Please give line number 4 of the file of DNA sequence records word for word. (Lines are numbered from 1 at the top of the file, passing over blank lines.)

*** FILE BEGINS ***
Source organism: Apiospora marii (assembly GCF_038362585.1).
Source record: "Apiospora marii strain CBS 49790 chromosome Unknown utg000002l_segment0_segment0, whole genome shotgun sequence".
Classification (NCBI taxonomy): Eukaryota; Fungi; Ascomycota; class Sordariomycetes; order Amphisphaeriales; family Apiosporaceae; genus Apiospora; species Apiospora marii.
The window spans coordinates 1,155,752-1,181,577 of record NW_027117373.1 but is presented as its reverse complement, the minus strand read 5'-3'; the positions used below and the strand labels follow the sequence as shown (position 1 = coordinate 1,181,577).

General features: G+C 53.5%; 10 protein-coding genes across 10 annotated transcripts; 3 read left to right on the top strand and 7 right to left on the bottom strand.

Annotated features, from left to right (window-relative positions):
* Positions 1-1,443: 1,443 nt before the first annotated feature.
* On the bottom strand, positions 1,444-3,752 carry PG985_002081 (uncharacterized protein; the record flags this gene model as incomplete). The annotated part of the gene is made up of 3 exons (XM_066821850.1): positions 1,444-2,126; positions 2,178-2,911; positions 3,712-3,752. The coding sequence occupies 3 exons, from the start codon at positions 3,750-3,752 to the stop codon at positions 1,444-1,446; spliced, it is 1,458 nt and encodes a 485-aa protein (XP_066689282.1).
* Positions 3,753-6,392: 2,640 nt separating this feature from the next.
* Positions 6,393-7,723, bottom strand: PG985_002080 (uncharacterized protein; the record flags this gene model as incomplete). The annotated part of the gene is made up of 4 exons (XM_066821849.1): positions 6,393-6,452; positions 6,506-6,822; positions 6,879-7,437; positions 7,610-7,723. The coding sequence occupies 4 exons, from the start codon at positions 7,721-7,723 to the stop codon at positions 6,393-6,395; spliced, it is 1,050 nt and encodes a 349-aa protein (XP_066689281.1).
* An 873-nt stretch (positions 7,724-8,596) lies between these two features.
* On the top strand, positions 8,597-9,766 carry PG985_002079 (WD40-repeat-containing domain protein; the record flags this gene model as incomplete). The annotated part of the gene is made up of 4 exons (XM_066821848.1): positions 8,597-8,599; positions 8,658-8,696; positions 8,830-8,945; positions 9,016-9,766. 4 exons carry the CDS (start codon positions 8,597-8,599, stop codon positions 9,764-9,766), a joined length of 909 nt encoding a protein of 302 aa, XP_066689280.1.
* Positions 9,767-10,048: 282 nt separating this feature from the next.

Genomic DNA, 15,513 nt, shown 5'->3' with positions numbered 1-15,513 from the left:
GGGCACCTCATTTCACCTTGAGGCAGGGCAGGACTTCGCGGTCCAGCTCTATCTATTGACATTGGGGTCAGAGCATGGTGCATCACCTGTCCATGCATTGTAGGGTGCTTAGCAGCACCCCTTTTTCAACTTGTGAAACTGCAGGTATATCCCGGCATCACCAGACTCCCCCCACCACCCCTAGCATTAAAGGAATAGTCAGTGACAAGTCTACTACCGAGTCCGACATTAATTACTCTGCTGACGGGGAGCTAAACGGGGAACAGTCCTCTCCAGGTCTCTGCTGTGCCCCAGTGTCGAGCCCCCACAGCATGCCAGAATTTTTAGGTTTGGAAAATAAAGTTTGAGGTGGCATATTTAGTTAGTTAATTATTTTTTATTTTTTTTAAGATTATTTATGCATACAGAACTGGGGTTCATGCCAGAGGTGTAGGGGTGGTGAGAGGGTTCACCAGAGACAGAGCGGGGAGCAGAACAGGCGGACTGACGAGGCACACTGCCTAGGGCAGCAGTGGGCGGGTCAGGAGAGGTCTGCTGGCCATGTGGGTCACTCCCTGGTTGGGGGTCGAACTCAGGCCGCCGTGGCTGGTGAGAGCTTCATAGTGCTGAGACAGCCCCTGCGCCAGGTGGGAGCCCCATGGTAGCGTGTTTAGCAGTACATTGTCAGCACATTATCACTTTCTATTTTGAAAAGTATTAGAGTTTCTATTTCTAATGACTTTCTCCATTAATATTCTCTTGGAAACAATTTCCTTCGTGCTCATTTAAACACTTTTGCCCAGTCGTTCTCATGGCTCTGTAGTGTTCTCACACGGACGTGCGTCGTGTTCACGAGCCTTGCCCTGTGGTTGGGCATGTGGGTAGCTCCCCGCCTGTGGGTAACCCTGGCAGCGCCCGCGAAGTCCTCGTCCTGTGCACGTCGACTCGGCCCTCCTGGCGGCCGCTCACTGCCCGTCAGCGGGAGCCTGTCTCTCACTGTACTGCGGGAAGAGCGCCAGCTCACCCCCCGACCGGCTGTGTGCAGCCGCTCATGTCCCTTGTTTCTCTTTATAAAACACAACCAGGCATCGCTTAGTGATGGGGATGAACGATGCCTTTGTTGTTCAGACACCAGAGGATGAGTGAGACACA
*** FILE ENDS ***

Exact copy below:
The window spans coordinates 1,155,752-1,181,577 of record NW_027117373.1 but is presented as its reverse complement, the minus strand read 5'-3'; the positions used below and the strand labels follow the sequence as shown (position 1 = coordinate 1,181,577).